There is a pretty persistent misconception about people who have had their gun rights revoked.
The prevailing wisdom is that a serious felony or violent crime must have been committed to have had such a heavy penalty imposed. In fact, many firearm revocations are the result of nonviolent offenses, misdemeanor convictions, protection from abuse orders, or involuntary civil commitments. Worse, prohibition from gun ownership can go well beyond the final disposition of the case.
How to get gun rights restored in Pennsylvania
While there are clearly instances in which firearm revocations are well-warranted, others may find themselves questioning whether their relatively minor brush with the law justifies a prohibition from owning firearms. In certain circumstances, gun rights can be restored by way of the pardons and/or expungements processes. Check out those FAQ pages to see if you qualify for a pardon or expungement under PA law.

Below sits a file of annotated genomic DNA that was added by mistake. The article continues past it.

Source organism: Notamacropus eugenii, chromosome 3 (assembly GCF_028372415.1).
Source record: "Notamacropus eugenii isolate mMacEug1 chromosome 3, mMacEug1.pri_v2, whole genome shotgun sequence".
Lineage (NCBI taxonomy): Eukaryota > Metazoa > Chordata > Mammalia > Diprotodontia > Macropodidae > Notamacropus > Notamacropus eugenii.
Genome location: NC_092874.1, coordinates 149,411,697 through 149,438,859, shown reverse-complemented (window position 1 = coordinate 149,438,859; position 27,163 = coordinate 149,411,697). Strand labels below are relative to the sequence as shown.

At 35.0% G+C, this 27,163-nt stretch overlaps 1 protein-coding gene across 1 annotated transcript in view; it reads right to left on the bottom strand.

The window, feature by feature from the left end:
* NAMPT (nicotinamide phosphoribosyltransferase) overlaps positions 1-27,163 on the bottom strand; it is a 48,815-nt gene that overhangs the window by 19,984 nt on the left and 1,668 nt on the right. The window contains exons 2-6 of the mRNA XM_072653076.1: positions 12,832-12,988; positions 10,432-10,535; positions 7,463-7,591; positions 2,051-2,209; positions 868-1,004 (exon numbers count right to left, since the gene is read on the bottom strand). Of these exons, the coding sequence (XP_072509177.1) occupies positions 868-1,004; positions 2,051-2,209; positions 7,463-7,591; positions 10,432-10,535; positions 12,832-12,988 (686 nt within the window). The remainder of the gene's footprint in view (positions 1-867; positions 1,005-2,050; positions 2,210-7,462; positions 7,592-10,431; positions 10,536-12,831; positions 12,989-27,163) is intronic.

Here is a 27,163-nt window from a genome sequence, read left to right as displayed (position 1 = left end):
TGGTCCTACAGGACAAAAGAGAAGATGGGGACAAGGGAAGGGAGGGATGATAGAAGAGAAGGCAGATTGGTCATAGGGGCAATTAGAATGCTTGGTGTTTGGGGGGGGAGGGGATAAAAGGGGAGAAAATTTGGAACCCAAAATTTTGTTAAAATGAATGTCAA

The revocation of gun rights in Pennsylvania can fall into one or two categories:
- Federal prohibitions
- State prohibitions
Generally, if a conviction has been expunged or pardoned at the State level, it will no longer be considered a conviction under U.S. or Pennsylvania law.
Regrettably, most offenses that result in the revocation of the right to own firearms are not eligible for expungement.
The good news, however, is that virtually any offense or combination of offenses can be pardoned. Once a pardon is granted, a petition can then be brought before the court to have the firearm prohibition lifted.